In my 30 years of service here in california, I have not come across many pool heat pumps - so I in no way consider myself an expert, but I think with rising heating costs, these items will become much more popular. I have been told by some manufacturers of gas heaters that it is not humid enough here in California compared to the East coast to make heat pumps efficient - but considering the source I am not sure that is true.
The photo above shows a heat exchanger, which is different than a heat pump, but I thought I would include it because it works on the same principle but uses a lot less energy - 2 or 3 amps. It uses less energy than a heat pump because it does not compress any refrigerant to exchange heat with water, but exchanges heat directly with the air much like an automobile radiator. This system is designed to remove heat from the attic of your home while transferring the heat to your water as shown in the drawing above right. VERY EFFICIENT! The company that produces these units claims you can heat your pool for $15.00 a month! Of course the warmer it is, the better a heat pump works, and what place is warmer than the attic? (not too mention cooling your home)......below is a drawing of attic heat exchange unit. Below that is a more common heat pump.
Given a choice, the heat exchanger at the top of the page will cost less than a heat pump over the long run, but there may be certain cases where you do not have close access from attic to plumbing, or you want an easier or less expensive installation if you are paying someone else to install it.
Heat pumps as pictured above have a tube inside where the water is exposed to the heat - they are usually made from titanium, cupra nickel, or another nickel alloy. Titanium is generally considered more durable - these heat exchangers usually have a 15 year warranty, sometimes a lifetime warranty. Cupra nickel average 10 years on their warranty, but they claim better heat transfer than titanium.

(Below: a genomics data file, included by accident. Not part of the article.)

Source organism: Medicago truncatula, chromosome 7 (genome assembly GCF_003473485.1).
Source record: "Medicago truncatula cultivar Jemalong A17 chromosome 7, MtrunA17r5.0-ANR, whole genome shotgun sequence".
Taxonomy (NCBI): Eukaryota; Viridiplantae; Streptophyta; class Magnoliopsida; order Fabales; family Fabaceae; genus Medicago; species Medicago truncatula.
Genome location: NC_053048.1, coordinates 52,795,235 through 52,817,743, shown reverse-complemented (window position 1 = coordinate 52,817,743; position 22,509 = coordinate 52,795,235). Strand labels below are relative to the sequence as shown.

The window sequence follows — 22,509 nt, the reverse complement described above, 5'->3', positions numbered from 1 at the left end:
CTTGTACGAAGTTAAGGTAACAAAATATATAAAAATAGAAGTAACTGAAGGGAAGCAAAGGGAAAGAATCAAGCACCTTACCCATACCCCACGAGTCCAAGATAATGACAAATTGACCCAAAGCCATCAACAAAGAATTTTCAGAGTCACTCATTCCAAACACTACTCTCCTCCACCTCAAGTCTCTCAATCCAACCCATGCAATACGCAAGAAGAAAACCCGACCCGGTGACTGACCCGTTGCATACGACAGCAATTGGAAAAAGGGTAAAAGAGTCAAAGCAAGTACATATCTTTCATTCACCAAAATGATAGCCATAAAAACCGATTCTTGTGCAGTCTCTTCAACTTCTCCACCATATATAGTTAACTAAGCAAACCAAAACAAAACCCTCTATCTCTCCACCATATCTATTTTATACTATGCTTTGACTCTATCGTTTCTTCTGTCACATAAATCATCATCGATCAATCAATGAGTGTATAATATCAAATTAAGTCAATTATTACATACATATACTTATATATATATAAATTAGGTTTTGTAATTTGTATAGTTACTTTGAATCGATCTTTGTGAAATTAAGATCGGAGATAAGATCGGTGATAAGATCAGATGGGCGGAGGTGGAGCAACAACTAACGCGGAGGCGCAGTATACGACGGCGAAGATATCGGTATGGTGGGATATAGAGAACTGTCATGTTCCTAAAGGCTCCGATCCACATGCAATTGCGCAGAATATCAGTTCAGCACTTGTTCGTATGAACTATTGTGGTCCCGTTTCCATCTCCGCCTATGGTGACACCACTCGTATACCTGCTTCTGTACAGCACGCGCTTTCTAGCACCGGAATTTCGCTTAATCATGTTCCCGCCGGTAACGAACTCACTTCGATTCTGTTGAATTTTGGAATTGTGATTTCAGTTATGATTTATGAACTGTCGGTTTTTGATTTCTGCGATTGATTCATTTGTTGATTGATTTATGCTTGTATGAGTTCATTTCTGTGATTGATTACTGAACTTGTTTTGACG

Heat pumps are considered more economical than gas heaters, but they still need to be partnered with a gas heater if you have an attached spa that you want to heat to 100 or more degrees F. That is probably one of the main reasons there are not more of them out there, plus the fact they are usually more expensive than a gas heater. Ideally, if you have a pool/spa combination using shared equipment, using a heat pump to keep the water around 80 degrees F and then using a small gas heater to heat spa would be the most economical way to heat.
If you only have a pool,ESPECIALLY if you have no gas line to equipment or the gas line needs to be redone, a heat exchanger is the better choice over a gas heater.
Another consideration is electrical hook up costs - if you do not have an electrical subpanel near the pool equipment, you will have to run new electrical for the heat pump - 230 voltage, and beefy 6 or 8 gauge wires. I do want to give the idea to anybody that they can simply hook up a heat pump to their existing timeclock wiring like a gas heater and they are good to go - however, the in-the-attic units at the top of the page can be wired directly to 115-120 low amp voltage.